The kingdom recently delayed the second round of the public caning of a writer sentenced to 1,000 blows for running a liberal website after his sentence was criticized by the State Department and the United Nations. That followed an uproar caused by a video of the first round of the punishment that was posted online.
Many Saudis object to their country’s being compared to the Islamic State, saying that Saudi Arabia executes only those convicted of grave crimes, while the fighters of the Islamic State indiscriminately kill those who do not share their Sunni Muslim faith.
International human rights organizations have criticized the Saudi justice system, and two United Nations human rights experts called for a moratorium on beheadings in Saudi Arabia last year, labeling them “cruel, inhuman and degrading treatment.”
Although Saudi Arabia criminalizes any words or acts that insult the Prophet Muhammad, it condemned the deadly attack this month on the newspaper Charlie Hebdo in France and has joined the American-led air campaign against the Islamic State, also known as ISIS or ISIL.
Still, some Saudis worry about how domestic practices affect their image abroad.
“You reach a stage where you can’t defend the country,” said Khaled Almaeena, a social and media analyst who lives in Jidda. “I can’t go on a platform in Europe and say that everything is hunky dory when someone is being lashed every Friday.”
Jamal Khashoggi, a Saudi journalist and commentator, said that while some Saudis saw the damage such practices caused abroad, the government faced little opposition domestically, partly because of the belief that Islamic punishments should be carried out in public.
“It is the Saudi Foreign Ministry that will face the heat, but locally we don’t have a problem with that,” he said of public executions.
Saudi Arabia, a country of 27 million, executed 87 people last year for crimes like rape, murder, armed robbery and drug trafficking, according to a count compiled by Human Rights Watch. It has executed 11 people so far this year.
While most executions are believed to be beheadings, the government does not usually disclose the method used.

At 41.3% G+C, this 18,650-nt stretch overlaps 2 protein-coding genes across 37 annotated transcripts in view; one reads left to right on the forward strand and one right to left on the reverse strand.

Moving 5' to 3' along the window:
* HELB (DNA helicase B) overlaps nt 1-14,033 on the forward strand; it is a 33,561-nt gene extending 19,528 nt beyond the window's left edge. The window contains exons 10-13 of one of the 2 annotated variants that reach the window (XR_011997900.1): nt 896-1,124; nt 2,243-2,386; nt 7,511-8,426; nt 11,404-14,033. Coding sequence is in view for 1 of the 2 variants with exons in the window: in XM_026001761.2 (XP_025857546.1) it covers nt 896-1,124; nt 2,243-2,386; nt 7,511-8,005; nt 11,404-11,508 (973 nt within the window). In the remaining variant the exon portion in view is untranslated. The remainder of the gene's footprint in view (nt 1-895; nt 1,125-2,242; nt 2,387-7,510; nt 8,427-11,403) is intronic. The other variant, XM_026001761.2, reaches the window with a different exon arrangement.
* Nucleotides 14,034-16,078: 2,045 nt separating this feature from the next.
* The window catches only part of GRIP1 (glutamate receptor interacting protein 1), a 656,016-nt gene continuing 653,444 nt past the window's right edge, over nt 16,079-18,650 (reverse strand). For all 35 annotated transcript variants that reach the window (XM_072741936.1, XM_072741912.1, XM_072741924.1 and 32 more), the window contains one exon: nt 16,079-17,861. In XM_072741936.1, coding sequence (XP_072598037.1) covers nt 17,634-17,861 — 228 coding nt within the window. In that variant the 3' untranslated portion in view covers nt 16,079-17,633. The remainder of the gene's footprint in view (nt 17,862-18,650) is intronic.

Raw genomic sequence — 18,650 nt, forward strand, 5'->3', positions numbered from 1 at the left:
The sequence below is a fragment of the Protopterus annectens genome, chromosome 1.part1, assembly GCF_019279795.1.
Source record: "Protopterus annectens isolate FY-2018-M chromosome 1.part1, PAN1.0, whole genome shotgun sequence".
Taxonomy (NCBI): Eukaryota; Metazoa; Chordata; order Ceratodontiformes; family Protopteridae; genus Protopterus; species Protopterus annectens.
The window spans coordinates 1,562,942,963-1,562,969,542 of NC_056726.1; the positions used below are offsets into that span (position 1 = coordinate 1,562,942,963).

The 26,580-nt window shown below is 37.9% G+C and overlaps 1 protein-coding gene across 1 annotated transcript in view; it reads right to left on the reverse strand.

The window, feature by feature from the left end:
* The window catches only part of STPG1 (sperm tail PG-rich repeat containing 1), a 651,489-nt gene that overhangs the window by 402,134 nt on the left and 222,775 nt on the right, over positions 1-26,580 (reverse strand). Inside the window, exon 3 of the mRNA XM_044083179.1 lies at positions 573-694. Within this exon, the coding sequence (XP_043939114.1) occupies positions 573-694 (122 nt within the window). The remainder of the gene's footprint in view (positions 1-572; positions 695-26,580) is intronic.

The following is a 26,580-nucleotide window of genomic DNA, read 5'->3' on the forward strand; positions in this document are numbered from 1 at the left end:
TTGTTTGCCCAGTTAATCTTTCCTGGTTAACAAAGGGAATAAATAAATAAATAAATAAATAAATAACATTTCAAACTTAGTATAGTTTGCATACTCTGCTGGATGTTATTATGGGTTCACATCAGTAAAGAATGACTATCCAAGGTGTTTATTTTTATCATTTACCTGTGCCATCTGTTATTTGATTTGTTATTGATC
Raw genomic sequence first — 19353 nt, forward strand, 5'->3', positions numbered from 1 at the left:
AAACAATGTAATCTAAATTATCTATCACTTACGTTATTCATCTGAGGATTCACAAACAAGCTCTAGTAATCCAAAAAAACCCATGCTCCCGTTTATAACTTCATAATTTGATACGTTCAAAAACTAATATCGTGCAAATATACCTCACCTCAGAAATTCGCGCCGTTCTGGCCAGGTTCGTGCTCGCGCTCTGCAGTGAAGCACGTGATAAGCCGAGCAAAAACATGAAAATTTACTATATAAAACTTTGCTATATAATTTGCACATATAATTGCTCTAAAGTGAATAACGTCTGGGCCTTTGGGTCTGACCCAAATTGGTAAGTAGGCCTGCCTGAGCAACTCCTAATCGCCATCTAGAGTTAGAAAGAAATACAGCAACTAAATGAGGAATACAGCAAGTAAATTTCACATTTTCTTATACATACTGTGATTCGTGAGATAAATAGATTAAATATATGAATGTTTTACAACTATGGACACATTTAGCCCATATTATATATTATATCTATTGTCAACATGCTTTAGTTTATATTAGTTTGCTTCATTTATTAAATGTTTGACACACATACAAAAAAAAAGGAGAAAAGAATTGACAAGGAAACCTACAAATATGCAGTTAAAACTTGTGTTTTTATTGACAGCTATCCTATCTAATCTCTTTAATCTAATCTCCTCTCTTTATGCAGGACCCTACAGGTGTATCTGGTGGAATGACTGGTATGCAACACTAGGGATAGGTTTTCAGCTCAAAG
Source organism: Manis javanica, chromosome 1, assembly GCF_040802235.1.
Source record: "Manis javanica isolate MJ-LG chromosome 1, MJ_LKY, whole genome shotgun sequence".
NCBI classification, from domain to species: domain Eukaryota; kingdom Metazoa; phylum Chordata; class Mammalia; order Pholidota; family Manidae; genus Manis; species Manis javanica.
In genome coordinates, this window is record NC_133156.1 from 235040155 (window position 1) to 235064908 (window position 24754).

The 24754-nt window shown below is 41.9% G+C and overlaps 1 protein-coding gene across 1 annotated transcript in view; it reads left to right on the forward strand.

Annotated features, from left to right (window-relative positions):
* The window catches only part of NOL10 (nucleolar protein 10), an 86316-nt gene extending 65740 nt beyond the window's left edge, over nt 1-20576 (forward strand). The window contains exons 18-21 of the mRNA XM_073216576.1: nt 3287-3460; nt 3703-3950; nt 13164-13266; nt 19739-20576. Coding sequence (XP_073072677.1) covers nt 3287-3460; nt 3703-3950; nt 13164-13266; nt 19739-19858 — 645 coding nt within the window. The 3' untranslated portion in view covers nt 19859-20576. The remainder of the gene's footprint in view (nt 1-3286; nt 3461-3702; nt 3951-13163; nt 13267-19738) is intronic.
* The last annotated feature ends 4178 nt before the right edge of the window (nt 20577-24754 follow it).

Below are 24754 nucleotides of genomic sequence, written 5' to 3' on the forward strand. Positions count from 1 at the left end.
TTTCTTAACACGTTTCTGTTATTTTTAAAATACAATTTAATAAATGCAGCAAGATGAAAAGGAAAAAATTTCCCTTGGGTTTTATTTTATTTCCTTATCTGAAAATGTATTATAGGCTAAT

The United States, by contrast, executed 35 people last year, according to the Death Penalty Information Center, using methods that are not always flawless.
According to the state-run Saudi Press Agency, the executed woman was a citizen of Myanmar who had been convicted of severely beating her husband’s 7-year-old daughter, also from Myanmar, and violating her with a broomstick “without mercy or pity, which led to her death.”
In the video, which appeared to have been filmed with a mobile phone, the women repeatedly yelled, “I didn’t kill! I didn’t kill!” and “This is oppression!” in Arabic while the men positioned her for the blows of the sword.
The Saudi newspaper Okaz reported on Sunday that the police in Mecca had arrested a security officer who had filmed the beheading and that he would face both military and civilian justice.
Another Saudi newspaper, Al-Riyadh, cited Lt. Col. Atta al-Quraishi, a spokesman for the Mecca police, as saying that the man would be turned over to the “relevant authorities.”
The Interior Ministry spokesman, Maj. Gen. Mansour Turki, said in a text message that he had no information about the reported arrest but that such cases were handled according to the country’s cybercrime law.
Hwaida Saad contributed reporting.
Saudi Arabia police cut off a woman’s head in the street as she begged for mercy and told them they are committing a sin.
Pinned onto Ethiopia
An employer in Saudi Arabia who locked an Ethiopian employee in his office pending deportation got the shock of his life when he returned to office. A YouTube video shows the woman had smashed almost all the contents of the office in the central Saudi town of Al Aflaj. “He locked her up and went home pending her deportation in line with a court order. When he returned to the office, he was shocked to see the woman had smashed almost everything inside. He called the police for her,” Sada Daily newspaper said.
Karma of the poor will get you!
Notice folks how the TPLF junta was financing the sale of Ethiopia’s land while displacing the indigenous natives of the land. They were borrowing to "buy" and farm the land that’s being handed to them.
Karuturi Global, which earlier agreed with the Ministry of Agriculture (MoA) to grow wheat on 300 thousand hectares of fertile land has fell to deliver its promises of becoming a leading agricultural company.